How waterproof is my phone? What do IP certifications mean?
IP ratings refer to the rating of International Protection Brands which is given after a series of tests performed to see how much dust and water can get into the phone and under what circumstances. Each number and letter represents a different level of protection, the full list of which follows below.
Manufacturers are making Android phones more robust than they used to be. It is a great selling point. Phones Samsung, Huawei, LG, Motorola, and even Google now come with some degree of resistance to water and dust. What these numbers represent can be important or even a deciding factor when spending money on a new phone.
You will usually see “robustness” described with an IP rating or a MIL-STD rating or both. These are patterns that determine how something is resistant to the elements – things like water resistance, shock (electrical and physical), temperature, air pressure, and a host of other things that can damage your phone.
Classifications and certifications were developed long before the invention of smartphones – they cover things like valves and electrical boxes. And now they apply to phones and not just those that are built like tanks. We will detail each classification to know what they really mean.
Ingress protection / International Protection
Entry protection refers to the ability of a product to prevent foreign objects – specifically particles of liquid and dust – from entering. And although we generally think that the term IP means Ingress Protection, actually means International Protection, as an international protection certification.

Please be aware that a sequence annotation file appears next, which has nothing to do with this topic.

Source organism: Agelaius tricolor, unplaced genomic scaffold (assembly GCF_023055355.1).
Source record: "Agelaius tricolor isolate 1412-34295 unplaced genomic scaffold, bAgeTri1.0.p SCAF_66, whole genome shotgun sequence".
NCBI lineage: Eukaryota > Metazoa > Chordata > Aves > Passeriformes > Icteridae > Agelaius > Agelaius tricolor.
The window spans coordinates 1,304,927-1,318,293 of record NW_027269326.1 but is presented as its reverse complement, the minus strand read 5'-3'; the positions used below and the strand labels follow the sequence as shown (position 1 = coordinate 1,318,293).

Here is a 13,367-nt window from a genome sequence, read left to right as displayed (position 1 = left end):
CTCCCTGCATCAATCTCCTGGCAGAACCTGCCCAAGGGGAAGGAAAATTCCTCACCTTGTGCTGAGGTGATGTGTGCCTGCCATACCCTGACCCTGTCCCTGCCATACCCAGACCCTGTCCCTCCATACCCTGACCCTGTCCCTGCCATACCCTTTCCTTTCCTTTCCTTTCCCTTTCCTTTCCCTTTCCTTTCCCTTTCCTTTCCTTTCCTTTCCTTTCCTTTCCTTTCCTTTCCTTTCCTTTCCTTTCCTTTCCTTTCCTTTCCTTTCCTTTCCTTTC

The IP Code is designated by the initial IP, followed by two digits and possibly a letter. Most letter designations are something we will never find in small portable electronic devices; they are used in devices that can withstand high-pressure jets and high flow jets, such as a spray nozzle for washing cars.
Consumer electronics are not manufactured to withstand these conditions, but IP ratings cover more than consumer electronics, so they are included in IP certification.
Each digit represents a resistance rating. The first number represents the level of protection from solid particles (dust). The second number means protection from the ingress of liquids. A manufacturer does not need to test both, but if he does not, the number will be replaced by an X, we can see something like IPX7 or IP6X. see how the numbers pile up.
Solid particle protection
|Solid waste IP number||How effective is it?|
|0||Not protected in any way from particles of any size.|
|1||Protected against particles larger than 50 mm|
|2||Protected against particles larger than 12.5 mm|
|3||Protected against particles larger than 2.5 mm|
|4||Protected against particles larger than 1 mm|
|5||Protected against Dust: Dust cannot get in enough to affect normal operation.|
|6||Total protection against dust: Dust cannot enter, even in a vacuum.|
Liquid inlet protection
|Net IP number||How effective is it?|
|0||It is not protected at all.|
|1||Protected against dripping water.|
|2||Protected against water drops when tilted to an angle of 15 degrees from its normal position.|
|3||Protected against water spray when tilted to an angle of 60 degrees from its normal position.|
|4||Protected against splashing water at any angle.|
|5||Protected against spray water of 6.3 mm at 12.5 liters/minute and 30 kPa (pressure) at three meters distance for three minutes.|
|6||Protected against water spray from a 12.5 mm nozzle at 100 liters/minute and 100 kPa (pressure) at three meters distance for three minutes.|
|6K||Protected against water spray from a 6.3 mm nozzle at 75 liters/minute and at 1,000 kPa (pressure) at three meters distance for three minutes.|
(1,000 kPa is a standard amount of water pressure).
|7||Protected against immersion in water up to one meter at normal pressure for 30 minutes.|
|8||Protected against water immersion at one meter or more in the specifications detailed by the manufacturer.|
|9X||Protection against water spray in high-pressure jets at high temperatures.|
Water flows from 14 to 16 liters/minute
Water pressure from 80 to 100 bar (up to 1,451 Psi)
80-degree water temperature
Distance from 0.10 to 0.15 meters.